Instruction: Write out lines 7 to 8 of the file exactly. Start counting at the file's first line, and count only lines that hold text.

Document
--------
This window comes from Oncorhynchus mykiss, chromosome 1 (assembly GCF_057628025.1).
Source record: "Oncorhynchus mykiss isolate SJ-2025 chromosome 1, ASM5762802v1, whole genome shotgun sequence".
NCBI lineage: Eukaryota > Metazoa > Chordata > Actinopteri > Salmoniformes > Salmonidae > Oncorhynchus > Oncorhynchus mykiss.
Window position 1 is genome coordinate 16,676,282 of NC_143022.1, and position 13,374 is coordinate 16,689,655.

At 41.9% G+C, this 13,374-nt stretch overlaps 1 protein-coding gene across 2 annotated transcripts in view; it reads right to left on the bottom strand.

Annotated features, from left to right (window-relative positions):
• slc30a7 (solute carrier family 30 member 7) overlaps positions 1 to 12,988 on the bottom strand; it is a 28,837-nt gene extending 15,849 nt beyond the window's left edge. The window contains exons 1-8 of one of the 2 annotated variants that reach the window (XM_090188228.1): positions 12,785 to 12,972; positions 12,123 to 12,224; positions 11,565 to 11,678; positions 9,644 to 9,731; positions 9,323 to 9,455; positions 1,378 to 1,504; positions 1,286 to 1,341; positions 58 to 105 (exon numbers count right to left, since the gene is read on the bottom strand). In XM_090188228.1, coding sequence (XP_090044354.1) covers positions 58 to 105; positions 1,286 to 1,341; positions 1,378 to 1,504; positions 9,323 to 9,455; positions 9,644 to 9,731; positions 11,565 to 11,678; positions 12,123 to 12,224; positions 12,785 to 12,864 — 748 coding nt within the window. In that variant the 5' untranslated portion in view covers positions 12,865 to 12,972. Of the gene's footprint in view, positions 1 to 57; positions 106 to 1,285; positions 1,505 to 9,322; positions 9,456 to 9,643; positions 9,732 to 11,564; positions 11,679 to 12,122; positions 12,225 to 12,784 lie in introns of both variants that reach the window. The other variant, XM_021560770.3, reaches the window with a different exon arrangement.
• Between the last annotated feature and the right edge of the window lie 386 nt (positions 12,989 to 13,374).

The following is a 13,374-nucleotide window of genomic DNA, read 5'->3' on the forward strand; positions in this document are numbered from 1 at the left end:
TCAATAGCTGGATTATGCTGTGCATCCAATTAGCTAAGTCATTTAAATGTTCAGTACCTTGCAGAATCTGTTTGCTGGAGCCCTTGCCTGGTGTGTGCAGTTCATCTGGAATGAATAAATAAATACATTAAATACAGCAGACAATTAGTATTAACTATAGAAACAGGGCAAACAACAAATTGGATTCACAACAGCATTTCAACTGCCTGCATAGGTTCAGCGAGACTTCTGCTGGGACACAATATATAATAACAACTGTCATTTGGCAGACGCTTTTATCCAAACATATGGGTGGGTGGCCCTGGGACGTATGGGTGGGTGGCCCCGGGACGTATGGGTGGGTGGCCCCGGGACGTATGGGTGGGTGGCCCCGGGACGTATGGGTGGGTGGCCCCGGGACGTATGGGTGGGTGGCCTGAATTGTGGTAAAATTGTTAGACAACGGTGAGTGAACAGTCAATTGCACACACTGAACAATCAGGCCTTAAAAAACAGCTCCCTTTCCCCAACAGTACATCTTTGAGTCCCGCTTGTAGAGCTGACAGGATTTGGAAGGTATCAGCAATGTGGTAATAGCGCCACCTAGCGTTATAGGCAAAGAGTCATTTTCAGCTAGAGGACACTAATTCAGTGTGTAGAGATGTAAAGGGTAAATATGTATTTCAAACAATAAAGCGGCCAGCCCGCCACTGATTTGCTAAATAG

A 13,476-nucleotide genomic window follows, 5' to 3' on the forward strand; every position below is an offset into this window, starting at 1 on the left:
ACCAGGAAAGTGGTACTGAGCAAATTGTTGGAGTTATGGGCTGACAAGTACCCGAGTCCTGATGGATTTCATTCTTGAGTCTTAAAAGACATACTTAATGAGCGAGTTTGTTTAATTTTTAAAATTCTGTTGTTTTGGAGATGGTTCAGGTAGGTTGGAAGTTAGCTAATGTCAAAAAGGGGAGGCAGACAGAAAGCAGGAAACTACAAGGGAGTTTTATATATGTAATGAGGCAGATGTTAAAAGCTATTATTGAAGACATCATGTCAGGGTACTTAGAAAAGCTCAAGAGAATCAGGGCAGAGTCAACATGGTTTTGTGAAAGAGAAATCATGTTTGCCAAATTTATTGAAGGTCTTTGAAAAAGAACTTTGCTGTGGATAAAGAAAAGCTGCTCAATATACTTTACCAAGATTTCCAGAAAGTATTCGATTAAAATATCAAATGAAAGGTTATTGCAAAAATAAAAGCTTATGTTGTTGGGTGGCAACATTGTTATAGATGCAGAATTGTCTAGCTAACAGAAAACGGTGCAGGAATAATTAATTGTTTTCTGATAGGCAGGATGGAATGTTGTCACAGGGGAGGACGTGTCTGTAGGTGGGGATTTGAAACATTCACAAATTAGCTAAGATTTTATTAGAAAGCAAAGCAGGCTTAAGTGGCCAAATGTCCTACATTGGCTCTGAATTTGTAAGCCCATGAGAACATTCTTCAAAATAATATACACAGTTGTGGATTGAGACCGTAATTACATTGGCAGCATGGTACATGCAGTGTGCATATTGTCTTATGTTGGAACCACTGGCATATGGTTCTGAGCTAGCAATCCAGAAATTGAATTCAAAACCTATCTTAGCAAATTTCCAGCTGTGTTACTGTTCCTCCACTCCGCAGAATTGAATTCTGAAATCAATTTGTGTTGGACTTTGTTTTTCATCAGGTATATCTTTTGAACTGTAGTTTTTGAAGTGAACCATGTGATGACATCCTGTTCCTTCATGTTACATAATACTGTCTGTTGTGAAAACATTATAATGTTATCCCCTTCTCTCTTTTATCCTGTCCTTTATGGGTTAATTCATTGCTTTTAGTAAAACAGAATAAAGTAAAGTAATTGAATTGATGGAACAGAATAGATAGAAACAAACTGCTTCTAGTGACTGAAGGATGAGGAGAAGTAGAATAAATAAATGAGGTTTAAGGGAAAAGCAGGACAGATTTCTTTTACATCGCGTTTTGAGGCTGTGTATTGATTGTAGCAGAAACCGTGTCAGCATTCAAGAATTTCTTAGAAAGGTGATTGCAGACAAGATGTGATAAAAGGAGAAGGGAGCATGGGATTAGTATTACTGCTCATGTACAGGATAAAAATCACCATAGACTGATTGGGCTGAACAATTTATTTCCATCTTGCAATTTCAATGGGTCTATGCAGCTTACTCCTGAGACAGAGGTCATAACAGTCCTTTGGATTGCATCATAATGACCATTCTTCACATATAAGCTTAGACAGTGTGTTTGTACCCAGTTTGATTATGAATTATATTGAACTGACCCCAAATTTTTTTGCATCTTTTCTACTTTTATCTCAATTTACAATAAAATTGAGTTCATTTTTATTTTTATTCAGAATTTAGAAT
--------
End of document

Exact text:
• slc30a7 (solute carrier family 30 member 7) overlaps positions 1 to 12,988 on the bottom strand; it is a 28,837-nt gene extending 15,849 nt beyond the window's left edge. The window contains exons 1-8 of one of the 2 annotated variants that reach the window (XM_090188228.1): positions 12,785 to 12,972; positions 12,123 to 12,224; positions 11,565 to 11,678; positions 9,644 to 9,731; positions 9,323 to 9,455; positions 1,378 to 1,504; positions 1,286 to 1,341; positions 58 to 105 (exon numbers count right to left, since the gene is read on the bottom strand). In XM_090188228.1, coding sequence (XP_090044354.1) covers positions 58 to 105; positions 1,286 to 1,341; positions 1,378 to 1,504; positions 9,323 to 9,455; positions 9,644 to 9,731; positions 11,565 to 11,678; positions 12,123 to 12,224; positions 12,785 to 12,864 — 748 coding nt within the window. In that variant the 5' untranslated portion in view covers positions 12,865 to 12,972. Of the gene's footprint in view, positions 1 to 57; positions 106 to 1,285; positions 1,505 to 9,322; positions 9,456 to 9,643; positions 9,732 to 11,564; positions 11,679 to 12,122; positions 12,225 to 12,784 lie in introns of both variants that reach the window. The other variant, XM_021560770.3, reaches the window with a different exon arrangement.
• Between the last annotated feature and the right edge of the window lie 386 nt (positions 12,989 to 13,374).